DAO 58:223-230 (2004)  -  doi:10.3354/dao058223

Pathogenicity testing of shellfish hatchery bacterial isolates on Pacific oyster Crassostrea gigas larvae

Robyn M. Estes1, Carolyn S. Friedman1, Ralph A. Elston2, Russell P. Herwig1,*

1School of Aquatic and Fishery Sciences, University of Washington, PO Box 355020, Seattle, Washington 98195, USA
2AquaTechnics and Pacific Shellfish Institute, PO Box 687, Carlsborg, Washington 98324, USA
*Corresponding author. Email:

ABSTRACT: Bacterial diseases are a major cause of larval mortality in shellfish hatcheries. Even with proper sanitation measures, bacterial pathogens cannot be eliminated in all cases. The pathogenicity of bacteria isolated from Pacific Northwest shellfish hatcheries to Pacific oyster Crassostrea gigas larvae was investigated. We found 3 highly pathogenic strains and 1 mildly pathogenic strain among 33 isolates tested. These strains appear to be members of the genus Vibrio. Although there have been many studies of bivalve bacterial pathogens, a standard method to assess bacterial pathogenicity in bivalve larvae is needed. Thus, we developed 2 methods using either 15 ml conical tubes or tissue culture plates that were employed for rapidly screening bacterial strains for pathogenicity to Pacific oyster larvae. The tissue culture plates worked well for screening both mildly pathogenic strains and LD50 (lethal dose) assays. This method allowed for non-intrusive and non-destructive observation of the oyster larvae with a dissecting microscope. The LD50 for the 3 highly pathogenic strains ranged between 1.6 and 3.6 × 104 colony forming units (CFU) ml-1 after 24 h and between 3.2 × 102 and 1.9 × 103 CFU ml-1 after 48 h.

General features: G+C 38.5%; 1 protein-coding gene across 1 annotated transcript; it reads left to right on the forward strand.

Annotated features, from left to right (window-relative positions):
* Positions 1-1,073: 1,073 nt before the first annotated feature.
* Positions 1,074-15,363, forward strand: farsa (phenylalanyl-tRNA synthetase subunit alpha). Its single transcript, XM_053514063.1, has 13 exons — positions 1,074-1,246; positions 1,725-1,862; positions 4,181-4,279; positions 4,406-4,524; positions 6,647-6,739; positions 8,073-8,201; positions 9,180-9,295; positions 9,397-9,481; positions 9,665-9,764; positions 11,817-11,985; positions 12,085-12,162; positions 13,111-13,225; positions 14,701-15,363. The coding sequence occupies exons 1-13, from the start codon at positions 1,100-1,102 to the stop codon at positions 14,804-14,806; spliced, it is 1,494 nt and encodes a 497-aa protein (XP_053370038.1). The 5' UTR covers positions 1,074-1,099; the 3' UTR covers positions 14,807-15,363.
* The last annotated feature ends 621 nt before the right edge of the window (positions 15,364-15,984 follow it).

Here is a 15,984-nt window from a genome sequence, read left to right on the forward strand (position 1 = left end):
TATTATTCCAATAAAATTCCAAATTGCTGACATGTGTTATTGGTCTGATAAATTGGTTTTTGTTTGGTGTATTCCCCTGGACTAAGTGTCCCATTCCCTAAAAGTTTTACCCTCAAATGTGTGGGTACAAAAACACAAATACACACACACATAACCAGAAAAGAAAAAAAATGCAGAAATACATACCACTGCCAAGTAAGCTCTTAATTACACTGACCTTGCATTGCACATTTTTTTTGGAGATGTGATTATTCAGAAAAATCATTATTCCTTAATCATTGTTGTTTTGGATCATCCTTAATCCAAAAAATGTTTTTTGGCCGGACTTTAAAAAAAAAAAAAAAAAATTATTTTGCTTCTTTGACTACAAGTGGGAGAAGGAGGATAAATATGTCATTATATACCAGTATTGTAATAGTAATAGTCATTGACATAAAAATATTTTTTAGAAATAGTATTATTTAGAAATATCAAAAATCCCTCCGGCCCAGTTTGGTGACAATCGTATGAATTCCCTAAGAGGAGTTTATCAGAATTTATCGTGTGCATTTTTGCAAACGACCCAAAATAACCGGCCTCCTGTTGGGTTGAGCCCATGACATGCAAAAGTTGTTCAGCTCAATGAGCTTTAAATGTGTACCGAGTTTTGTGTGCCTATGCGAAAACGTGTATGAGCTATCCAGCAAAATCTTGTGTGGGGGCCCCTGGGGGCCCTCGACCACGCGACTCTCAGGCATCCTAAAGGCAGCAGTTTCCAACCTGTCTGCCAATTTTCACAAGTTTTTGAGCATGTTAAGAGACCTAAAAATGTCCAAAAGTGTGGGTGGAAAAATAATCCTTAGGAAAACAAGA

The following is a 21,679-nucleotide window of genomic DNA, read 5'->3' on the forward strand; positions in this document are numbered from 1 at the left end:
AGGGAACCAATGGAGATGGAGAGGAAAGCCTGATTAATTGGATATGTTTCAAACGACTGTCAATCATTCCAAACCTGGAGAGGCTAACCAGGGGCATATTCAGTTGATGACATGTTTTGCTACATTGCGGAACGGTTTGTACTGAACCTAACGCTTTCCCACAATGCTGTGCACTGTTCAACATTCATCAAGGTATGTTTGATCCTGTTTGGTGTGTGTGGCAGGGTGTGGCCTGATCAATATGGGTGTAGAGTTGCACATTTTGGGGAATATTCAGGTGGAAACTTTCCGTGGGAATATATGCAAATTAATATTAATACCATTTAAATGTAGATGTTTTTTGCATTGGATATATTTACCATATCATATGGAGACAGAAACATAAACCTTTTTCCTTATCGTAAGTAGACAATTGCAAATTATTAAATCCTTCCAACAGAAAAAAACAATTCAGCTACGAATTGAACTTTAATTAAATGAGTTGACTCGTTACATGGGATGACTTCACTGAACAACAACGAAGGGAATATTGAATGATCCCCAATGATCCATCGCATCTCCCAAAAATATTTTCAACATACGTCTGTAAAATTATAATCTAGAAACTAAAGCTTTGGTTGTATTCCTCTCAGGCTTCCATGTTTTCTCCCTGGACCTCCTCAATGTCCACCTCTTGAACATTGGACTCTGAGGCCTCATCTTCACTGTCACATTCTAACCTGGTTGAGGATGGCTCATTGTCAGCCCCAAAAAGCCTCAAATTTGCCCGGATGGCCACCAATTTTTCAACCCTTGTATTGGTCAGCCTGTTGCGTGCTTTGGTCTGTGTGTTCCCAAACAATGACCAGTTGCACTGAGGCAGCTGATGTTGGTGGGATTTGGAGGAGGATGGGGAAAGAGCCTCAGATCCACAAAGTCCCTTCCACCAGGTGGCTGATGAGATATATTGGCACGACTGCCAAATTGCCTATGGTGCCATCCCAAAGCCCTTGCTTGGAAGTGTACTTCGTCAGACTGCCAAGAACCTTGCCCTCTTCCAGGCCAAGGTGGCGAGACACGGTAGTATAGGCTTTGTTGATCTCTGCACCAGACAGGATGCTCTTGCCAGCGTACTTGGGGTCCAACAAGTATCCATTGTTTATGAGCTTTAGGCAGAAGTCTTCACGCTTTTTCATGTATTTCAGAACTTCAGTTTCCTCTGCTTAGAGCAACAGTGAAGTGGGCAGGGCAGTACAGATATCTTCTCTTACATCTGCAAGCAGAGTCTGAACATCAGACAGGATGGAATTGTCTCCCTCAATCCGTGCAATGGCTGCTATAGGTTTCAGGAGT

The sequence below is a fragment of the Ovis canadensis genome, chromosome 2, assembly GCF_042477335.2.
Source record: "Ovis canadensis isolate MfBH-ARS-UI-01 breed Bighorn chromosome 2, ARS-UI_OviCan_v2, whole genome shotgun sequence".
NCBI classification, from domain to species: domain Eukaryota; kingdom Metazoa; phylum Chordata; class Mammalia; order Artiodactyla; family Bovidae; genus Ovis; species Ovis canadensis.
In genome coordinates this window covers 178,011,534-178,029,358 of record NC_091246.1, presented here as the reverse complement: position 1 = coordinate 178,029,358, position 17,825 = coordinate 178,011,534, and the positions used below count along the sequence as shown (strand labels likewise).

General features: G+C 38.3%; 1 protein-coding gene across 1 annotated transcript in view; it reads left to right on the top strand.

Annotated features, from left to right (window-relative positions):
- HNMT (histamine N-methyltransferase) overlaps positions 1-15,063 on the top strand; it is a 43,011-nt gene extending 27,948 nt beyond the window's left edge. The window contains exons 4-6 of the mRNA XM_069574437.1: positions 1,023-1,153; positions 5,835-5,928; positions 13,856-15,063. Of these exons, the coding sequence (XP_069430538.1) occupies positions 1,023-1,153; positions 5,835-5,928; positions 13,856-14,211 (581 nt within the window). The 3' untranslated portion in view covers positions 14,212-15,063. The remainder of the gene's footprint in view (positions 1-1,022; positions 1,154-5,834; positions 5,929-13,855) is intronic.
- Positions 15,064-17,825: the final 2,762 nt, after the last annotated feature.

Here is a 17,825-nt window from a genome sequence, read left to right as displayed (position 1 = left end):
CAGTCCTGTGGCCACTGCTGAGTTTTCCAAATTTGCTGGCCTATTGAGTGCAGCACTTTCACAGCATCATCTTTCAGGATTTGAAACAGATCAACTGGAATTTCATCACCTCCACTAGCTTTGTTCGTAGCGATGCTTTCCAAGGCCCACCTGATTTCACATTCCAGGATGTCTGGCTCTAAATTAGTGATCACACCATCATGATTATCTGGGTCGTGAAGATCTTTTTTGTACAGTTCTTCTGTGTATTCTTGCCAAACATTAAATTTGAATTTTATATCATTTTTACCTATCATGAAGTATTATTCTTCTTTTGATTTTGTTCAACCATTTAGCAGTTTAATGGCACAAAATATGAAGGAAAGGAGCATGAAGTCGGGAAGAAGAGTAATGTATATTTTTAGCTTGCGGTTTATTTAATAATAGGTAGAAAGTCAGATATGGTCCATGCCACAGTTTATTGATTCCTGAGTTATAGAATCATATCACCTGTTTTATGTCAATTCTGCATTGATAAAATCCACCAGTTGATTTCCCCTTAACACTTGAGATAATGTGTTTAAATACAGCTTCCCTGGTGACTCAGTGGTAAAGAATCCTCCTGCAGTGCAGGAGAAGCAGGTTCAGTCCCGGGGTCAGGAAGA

KEY WORDS: Pacific oyster larvae · Vibrio · Bacteria · Pathogenicity testing · Shellfish hatchery

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